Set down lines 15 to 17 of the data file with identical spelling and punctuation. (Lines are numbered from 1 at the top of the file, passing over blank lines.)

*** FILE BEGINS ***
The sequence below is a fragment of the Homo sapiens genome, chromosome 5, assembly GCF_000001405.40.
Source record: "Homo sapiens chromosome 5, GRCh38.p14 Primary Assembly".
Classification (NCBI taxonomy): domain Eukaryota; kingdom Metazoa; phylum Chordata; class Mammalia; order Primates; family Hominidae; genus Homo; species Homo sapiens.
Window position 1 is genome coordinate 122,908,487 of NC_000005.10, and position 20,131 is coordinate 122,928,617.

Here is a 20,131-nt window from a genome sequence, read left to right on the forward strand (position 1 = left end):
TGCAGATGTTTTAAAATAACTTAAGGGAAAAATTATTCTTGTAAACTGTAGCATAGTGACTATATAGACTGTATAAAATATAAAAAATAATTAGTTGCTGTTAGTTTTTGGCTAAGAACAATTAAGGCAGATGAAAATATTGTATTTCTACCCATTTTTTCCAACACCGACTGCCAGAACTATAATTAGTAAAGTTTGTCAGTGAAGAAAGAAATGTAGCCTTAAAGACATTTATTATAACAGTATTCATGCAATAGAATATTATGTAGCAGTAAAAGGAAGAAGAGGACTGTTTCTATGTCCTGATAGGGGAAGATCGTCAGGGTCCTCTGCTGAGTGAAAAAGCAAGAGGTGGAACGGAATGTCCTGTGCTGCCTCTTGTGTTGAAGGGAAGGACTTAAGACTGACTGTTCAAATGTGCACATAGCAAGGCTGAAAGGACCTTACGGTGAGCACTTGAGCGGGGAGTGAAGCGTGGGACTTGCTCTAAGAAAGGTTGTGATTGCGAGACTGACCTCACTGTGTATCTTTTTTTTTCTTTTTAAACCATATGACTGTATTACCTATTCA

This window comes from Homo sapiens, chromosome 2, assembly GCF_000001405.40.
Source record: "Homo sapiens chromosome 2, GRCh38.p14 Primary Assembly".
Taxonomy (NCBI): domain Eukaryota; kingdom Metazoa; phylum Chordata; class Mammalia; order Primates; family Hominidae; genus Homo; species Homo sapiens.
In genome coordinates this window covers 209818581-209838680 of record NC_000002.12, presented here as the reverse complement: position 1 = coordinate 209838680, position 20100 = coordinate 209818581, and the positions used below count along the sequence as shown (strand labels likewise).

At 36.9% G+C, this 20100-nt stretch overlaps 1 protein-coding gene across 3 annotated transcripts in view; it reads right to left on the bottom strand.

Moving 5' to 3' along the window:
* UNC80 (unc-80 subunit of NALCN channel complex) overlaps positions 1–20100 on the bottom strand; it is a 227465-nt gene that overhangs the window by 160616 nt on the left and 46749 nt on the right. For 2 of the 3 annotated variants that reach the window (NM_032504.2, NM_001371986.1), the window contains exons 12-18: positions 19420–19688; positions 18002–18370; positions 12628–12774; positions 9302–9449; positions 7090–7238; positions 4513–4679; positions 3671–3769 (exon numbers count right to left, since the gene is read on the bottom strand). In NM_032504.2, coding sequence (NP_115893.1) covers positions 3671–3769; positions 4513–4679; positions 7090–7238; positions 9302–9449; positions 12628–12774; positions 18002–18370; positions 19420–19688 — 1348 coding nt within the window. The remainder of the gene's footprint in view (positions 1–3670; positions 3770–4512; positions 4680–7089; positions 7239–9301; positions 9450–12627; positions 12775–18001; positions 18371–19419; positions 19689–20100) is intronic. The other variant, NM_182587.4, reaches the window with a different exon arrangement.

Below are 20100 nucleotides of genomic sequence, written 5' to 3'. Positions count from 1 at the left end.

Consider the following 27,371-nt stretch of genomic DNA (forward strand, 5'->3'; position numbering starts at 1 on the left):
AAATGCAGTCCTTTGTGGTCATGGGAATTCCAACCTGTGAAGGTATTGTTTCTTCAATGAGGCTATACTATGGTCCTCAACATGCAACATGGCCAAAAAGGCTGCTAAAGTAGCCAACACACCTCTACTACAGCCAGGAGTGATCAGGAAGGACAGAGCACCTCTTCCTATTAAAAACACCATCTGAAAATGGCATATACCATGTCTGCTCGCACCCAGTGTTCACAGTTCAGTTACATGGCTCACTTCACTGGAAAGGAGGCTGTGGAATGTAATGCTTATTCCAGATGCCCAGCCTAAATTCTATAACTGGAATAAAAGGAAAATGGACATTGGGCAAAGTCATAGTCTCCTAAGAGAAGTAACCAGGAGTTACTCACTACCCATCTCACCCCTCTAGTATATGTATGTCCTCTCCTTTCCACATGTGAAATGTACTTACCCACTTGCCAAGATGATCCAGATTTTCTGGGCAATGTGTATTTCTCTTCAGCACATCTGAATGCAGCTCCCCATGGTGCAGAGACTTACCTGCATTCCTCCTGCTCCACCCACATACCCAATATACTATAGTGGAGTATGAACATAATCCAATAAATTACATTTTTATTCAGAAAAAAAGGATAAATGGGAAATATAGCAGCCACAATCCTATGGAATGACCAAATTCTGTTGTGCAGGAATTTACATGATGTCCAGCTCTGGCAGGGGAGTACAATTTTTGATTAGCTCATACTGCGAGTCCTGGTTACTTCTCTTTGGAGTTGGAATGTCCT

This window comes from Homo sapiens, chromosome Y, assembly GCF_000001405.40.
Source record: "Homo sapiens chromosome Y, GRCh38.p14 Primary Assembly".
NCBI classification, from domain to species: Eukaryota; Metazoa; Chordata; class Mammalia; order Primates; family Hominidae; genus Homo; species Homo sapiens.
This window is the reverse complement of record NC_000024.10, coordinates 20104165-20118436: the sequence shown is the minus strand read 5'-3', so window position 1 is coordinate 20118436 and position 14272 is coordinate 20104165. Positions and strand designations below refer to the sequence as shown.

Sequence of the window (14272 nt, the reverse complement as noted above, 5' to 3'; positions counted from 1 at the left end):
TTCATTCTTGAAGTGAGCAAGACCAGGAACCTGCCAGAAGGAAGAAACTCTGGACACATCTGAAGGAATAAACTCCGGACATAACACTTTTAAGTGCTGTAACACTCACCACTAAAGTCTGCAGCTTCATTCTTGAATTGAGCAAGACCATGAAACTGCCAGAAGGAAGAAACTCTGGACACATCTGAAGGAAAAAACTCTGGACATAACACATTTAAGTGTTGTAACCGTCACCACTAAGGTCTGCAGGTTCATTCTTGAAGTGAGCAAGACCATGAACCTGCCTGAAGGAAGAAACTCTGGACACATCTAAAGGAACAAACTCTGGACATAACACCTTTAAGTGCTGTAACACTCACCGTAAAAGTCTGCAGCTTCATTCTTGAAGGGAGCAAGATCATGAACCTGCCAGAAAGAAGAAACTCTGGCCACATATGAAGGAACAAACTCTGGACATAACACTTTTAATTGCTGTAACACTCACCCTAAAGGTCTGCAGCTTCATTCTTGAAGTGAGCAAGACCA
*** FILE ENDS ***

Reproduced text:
Consider the following 27,371-nt stretch of genomic DNA (forward strand, 5'->3'; position numbering starts at 1 on the left):
AAATGCAGTCCTTTGTGGTCATGGGAATTCCAACCTGTGAAGGTATTGTTTCTTCAATGAGGCTATACTATGGTCCTCAACATGCAACATGGCCAAAAAGGCTGCTAAAGTAGCCAACACACCTCTACTACAGCCAGGAGTGATCAGGAAGGACAGAGCACCTCTTCCTATTAAAAACACCATCTGAAAATGGCATATACCATGTCTGCTCGCACCCAGTGTTCACAGTTCAGTTACATGGCTCACTTCACTGGAAAGGAGGCTGTGGAATGTAATGCTTATTCCAGATGCCCAGCCTAAATTCTATAACTGGAATAAAAGGAAAATGGACATTGGGCAAAGTCATAGTCTCCTAAGAGAAGTAACCAGGAGTTACTCACTACCCATCTCACCCCTCTAGTATATGTATGTCCTCTCCTTTCCACATGTGAAATGTACTTACCCACTTGCCAAGATGATCCAGATTTTCTGGGCAATGTGTATTTCTCTTCAGCACATCTGAATGCAGCTCCCCATGGTGCAGAGACTTACCTGCATTCCTCCTGCTCCACCCACATACCCAATATACTATAGTGGAGTATGAACATAATCCAATAAATTACATTTTTATTCAGAAAAAAAGGATAAATGGGAAATATAGCAGCCACAATCCTATGGAATGACCAAATTCTGTTGTGCAGGAATTTACATGATGTCCAGCTCTGGCAGGGGAGTACAATTTTTGATTAGCTCATACTGCGAGTCCTGGTTACTTCTCTTTGGAGTTGGAATGTCCT

This window comes from Homo sapiens, chromosome Y, assembly GCF_000001405.40.